While barley malt is the preferred source of fermentable sugars in beer, other ingredients are often used to supplement the grains. Among these, sugar is one of the most common.
Sugars come in many different varieties, all of which affect flavor, gravity, and color in different ways. Brewing sugars may be added to simply increase the gravity of a beer. Try adding a pound of sugar to a standard beer recipe kit to make an “Imperial” version of whatever base beer you’re brewing.
Brewing sugars can also be added to obtain certain flavor characteristics. Alternative brewing sugars for beer such as: brown sugar, Belgian candi sugar, and molasses all have distinct flavors that can add a layer of complexity to brown ales, Belgian ales, and stouts. Simple sugars will often ferment out almost completely, so they can be used to achieve a dry finish in Belgian ales, pale ales, and darker beers.
Alternative Brewing Sugars For Beer:
- White table sugar – While table sugar is fine for priming, it has been known to produce “cidery” flavors when used in any significant quantity. It’s been highly refined to remove color and “impurities”, so it will not affect the color of your beer.
- Corn sugar – Corn sugar is ideal for priming, its fine, powdery grind helping it dissolve easily. Corn sugar can be used to boost gravity and lighten flavor without contributing color, so it’s ideal in styles such as Light American Lagers.
- Cane sugar – Cane sugar is derived from the sugar cane plant, usually through a pressing to extract the cane juice. Then an evaporation to concentrate the crystals. The minimal processing means that it still contains some color and molasses flavor, but not as much as some of the sugars listed below. Cane sugar can be used for priming, but can also increase gravity in a wide range of beer styles.
- Brown sugar – Brown sugar is a great alternative brewing sugar. It tends to be darker than cane sugar, usually due to molasses being added back in to the refined sugar. Brown sugar can be light or dark and it contributes significantly more caramel and molasses flavor than cane sugar.
- Panela/Picadillo/Jaggery – Panela, also known as picadillo or jaggery, is an unrefined dark brown cane sugar pressed into blocks or cones. It contains higher levels of molasses and natural minerals than more refined sugars. Since it’s pressed, it takes a bit longer to dissolve than granulated sugars, but the rich caramel flavor is worth the wait!
- Molasses – Molasses is a byproduct of the sugar refining process. It’s a dark syrup which can contribute significant flavor and color to stouts and other dark beers.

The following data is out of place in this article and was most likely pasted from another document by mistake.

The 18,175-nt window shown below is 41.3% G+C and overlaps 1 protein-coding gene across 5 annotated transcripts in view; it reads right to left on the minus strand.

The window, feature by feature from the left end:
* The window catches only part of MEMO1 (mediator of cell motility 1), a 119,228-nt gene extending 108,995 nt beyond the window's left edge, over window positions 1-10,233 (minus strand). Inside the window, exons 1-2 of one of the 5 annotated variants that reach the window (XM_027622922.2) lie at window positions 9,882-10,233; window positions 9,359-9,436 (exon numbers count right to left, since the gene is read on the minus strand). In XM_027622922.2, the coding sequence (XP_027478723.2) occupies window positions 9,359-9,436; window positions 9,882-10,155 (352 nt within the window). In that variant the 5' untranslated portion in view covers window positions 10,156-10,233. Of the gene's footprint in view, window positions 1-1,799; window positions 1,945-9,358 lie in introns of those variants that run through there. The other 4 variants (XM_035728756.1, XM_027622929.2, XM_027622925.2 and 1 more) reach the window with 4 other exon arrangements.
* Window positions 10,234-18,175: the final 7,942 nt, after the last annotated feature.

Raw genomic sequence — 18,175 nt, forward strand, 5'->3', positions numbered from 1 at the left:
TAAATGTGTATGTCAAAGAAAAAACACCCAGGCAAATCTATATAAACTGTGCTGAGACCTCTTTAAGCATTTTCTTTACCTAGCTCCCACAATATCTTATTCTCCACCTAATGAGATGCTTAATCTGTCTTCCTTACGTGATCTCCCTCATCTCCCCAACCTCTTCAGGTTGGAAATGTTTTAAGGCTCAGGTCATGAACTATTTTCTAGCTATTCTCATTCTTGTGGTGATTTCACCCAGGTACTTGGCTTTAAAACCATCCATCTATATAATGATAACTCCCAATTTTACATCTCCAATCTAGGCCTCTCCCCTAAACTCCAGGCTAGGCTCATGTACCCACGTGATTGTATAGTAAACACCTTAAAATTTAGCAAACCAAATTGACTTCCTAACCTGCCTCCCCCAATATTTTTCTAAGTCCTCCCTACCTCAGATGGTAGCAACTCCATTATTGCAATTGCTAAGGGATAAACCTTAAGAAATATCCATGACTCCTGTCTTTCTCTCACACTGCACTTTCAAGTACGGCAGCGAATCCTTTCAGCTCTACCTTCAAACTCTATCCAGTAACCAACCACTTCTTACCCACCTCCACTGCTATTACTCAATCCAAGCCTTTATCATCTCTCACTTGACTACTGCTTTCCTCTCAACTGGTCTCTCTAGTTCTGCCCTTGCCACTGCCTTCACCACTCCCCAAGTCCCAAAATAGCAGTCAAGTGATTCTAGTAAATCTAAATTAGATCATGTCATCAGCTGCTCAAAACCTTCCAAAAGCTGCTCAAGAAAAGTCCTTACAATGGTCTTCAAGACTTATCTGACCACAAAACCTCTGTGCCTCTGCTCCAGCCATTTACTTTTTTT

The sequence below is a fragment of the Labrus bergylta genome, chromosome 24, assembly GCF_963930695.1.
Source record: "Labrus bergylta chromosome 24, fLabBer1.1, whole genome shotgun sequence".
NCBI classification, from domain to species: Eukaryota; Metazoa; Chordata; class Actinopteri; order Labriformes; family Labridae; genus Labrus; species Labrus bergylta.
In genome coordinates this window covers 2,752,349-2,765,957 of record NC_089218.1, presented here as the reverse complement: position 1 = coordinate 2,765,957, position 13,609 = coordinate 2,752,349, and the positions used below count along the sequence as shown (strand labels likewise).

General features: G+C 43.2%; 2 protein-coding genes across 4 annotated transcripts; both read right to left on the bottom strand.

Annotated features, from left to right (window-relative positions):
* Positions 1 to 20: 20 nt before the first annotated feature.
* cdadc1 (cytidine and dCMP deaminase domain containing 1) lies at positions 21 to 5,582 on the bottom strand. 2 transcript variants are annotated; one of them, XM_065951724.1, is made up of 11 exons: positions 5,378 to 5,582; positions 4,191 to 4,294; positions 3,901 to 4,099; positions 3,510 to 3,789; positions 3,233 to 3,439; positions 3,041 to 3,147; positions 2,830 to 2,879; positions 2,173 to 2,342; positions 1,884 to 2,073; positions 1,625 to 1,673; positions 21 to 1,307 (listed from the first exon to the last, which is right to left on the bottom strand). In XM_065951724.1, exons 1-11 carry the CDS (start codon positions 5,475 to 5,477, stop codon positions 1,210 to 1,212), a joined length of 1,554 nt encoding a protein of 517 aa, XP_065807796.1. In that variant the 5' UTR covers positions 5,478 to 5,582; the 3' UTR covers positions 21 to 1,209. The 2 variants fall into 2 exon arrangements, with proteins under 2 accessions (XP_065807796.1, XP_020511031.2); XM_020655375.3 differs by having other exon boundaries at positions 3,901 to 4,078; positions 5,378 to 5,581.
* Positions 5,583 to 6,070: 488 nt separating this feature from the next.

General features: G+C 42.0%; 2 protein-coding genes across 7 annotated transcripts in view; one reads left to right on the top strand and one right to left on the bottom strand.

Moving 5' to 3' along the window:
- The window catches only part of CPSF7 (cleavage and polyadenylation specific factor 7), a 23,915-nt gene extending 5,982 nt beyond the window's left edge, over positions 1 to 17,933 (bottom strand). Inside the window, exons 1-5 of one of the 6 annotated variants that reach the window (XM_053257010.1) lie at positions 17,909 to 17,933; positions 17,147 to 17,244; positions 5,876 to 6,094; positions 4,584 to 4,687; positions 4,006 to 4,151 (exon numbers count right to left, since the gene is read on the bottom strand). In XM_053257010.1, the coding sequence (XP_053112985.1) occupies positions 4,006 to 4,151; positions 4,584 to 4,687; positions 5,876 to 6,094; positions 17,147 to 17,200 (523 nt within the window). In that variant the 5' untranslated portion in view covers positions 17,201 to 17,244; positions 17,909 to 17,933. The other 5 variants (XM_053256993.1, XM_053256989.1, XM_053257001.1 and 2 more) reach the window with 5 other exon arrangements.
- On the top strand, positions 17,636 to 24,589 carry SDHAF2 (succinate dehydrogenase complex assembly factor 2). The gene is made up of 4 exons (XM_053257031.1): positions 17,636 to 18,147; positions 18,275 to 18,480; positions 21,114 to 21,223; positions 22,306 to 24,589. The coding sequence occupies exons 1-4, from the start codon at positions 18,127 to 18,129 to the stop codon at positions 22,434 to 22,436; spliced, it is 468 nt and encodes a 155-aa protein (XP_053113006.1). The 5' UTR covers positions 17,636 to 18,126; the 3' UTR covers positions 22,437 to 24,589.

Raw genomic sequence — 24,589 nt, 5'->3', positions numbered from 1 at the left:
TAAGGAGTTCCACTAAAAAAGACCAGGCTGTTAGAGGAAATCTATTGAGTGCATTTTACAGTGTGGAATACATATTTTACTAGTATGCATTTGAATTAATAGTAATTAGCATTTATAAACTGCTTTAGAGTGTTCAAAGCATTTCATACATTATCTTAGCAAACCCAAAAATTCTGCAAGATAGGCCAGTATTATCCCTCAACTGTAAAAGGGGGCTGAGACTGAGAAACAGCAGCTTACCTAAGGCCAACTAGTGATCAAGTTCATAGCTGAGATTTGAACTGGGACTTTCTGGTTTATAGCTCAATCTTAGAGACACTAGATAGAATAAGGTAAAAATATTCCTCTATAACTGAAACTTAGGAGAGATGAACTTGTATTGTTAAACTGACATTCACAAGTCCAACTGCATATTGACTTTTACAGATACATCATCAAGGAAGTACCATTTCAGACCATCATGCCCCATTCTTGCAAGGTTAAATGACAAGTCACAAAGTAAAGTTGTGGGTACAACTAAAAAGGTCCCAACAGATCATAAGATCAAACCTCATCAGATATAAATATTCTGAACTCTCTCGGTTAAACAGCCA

- Lactose sugar – Lactose sugar, or milk sugar, is a non-fermentable sugar and the key ingredient that contributes residual sweetness to milk stouts and sweet stouts.
- Candi sugar – Belgian candi sugar is probably the most commonly used alternative brewing sugar used in beer. It is usually sold in large crystals, can be either light or dark. It’s a key ingredient in dubbels, tripels, and other high-gravity Belgian ales.
- Honey – Honey contains significant amounts of simple and complex sugars, as well as a wide range of vitamins, minerals, and other nutrients. It will contribute wonderful flavors and aromas, which will vary with the type of honey. To preserve them, try adding the honey right at the end of the boil.
- Maple syrup – Maple syrup is another alternative sugar source that will contribute unique flavors to a beer. It works great in brown ales.
When planning on using alternative brewing sugars in beer it is important to know that they have gravities in the ballpark of 1.036-1.046. Check out this table for more detailed gravity and color estimates.
David Ackley is a beer writer, brewer, and self-described “craft beer crusader.” He holds a General Certificate in Brewing from the Institute of Brewing and Distilling and is founder of the Local Beer Blog.
Hello, I have been brewing mainly from kits for several years now, and always look for new ideas ideas to add flavour to these, sometimes I add a fruit concentrate after the wine has finished to add a little more flavour, if needed. However I have never thought of using brown sugar, and wondered if anyone had in a white wine kit and what the result were?